In Duplan v. City of New York, 2018 WL 1996613 (2d Cir. April 30, 2018), the U.S. Court of Appeals held, inter alia, that plaintiff – a gay black Haitian man – sufficiently alleged retaliation under Title VII of the Civil Rights Act of 1964.
The court initially held that plaintiff, a New York City employee, could not pursue his discrimination claim under 42 U.S.C. § 1981, and that “42 U.S.C. § 1983 provides the sole cause of action available against state actors alleged to have violated § 1981.”
As for his Title VII claims, the court held that his retaliation claims, based on acts of retaliation that were not timely presented to the EEOC after he failed to file a timely lawsuit (within 90 days of receiving a right-to-sue letter) based on that charge, were time barred.
The court reached the opposite conclusion, however, with respect to his retaliation claim based on alleged retaliatory acts committed within 300 days of his second (2014) complaint.
Causation with respect to that claim, held the court, was sufficiently alleged:
[A]n inference of causation is more easily drawn when one considers the facts as a whole. … [P]roof of causal connection can be established indirectly by showing that protected activity is followed by discriminatory treatment. … Duplan alleges that each of the adverse actions alleged above occurred against a backdrop of continuing antagonism and frustration of his professional ambitions. Following his 2011 complaints, his supervisors collectively and persistently discouraged him from remaining at the Department by ostracizing him, giving him insufficient work, and making clear to him that his career would not advance further by denying him every promotion and raise. Those allegations establish a drumbeat of retaliatory animus from which a plausible inference of causation can be drawn. Because the burden for establishing a prima facie case of retaliation is “de minimis” …, we conclude that Duplan’s allegations are sufficient to survive at this stage.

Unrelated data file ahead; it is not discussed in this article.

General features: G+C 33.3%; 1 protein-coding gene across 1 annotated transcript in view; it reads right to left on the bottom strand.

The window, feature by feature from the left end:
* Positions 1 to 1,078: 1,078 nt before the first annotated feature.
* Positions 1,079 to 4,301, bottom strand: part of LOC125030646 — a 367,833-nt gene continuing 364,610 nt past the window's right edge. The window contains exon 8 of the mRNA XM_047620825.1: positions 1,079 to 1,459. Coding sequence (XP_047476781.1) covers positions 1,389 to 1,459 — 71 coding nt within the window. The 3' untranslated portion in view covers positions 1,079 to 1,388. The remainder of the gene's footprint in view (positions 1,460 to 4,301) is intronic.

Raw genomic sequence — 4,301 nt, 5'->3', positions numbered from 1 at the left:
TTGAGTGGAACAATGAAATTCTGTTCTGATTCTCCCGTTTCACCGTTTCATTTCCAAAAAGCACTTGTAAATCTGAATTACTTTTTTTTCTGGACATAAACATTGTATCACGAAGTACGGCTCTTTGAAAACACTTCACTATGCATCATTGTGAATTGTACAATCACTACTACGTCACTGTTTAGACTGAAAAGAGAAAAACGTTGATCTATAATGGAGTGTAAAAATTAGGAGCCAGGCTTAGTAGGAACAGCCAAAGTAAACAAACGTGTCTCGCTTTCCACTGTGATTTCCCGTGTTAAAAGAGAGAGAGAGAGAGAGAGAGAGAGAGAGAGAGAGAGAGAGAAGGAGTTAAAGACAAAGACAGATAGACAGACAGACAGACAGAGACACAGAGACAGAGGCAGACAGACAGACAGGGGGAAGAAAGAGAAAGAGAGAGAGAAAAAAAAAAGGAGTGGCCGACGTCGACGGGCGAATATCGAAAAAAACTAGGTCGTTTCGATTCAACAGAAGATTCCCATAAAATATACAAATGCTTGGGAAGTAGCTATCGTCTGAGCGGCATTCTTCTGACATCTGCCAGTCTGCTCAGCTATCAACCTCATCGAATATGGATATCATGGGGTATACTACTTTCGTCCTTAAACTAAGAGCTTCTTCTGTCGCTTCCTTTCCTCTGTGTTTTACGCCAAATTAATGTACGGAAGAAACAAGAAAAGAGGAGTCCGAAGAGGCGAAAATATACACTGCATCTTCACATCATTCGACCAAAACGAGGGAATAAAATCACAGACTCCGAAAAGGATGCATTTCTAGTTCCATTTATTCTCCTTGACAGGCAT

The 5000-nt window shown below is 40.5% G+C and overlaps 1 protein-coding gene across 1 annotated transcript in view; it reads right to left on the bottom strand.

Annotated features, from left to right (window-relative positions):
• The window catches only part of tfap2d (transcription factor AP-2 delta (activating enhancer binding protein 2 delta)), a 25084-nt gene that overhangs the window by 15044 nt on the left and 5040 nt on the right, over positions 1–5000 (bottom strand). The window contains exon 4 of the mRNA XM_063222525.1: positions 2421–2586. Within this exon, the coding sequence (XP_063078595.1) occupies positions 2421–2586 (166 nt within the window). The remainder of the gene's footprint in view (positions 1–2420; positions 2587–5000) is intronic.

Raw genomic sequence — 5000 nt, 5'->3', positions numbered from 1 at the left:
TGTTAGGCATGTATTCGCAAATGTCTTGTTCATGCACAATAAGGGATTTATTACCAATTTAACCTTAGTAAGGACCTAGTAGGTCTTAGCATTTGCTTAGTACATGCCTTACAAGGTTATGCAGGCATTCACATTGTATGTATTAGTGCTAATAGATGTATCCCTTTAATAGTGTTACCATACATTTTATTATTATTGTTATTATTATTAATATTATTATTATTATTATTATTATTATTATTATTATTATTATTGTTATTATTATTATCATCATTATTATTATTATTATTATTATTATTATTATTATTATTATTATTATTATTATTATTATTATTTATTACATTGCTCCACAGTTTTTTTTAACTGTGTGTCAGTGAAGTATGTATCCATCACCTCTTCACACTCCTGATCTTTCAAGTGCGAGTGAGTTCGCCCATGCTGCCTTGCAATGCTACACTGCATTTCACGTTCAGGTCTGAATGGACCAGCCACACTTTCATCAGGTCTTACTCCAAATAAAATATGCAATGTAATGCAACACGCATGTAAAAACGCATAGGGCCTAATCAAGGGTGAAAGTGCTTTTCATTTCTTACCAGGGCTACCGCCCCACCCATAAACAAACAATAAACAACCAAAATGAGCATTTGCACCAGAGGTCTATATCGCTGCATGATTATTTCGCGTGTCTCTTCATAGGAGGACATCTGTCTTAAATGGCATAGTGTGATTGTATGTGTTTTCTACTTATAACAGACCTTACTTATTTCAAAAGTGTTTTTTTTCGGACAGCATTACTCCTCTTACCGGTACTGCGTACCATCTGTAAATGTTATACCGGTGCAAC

The court also held that plaintiff sufficiently alleged retaliation based on his 2014 complaints:
An adverse employment action in a retaliation case includes conduct that is harmful to the point that it could well dissuade a reasonable worker from making or supporting a charge of discrimination. … We have previously recognized “significantly diminished material responsibilities” as the sort of employment action “sufficiently disadvantageous to constitute an adverse employment action” in a Title VII case. … Duplan alleges that his responsibilities were so diminished shortly after he filed his 2014 complaint, when the City assigned him duties well below his civil service and functional titles and took away his access to the personnel management program, thereby rendering him unable to perform the sole task he had retained from his pre-2011 responsibilities.12 Accordingly, we conclude that Duplan’s allegations that he suffered an adverse employment action in retaliation for filing his 2014 EEOC complaint are sufficient to avoid dismissal of his 2014 retaliation claim at the pleading stage.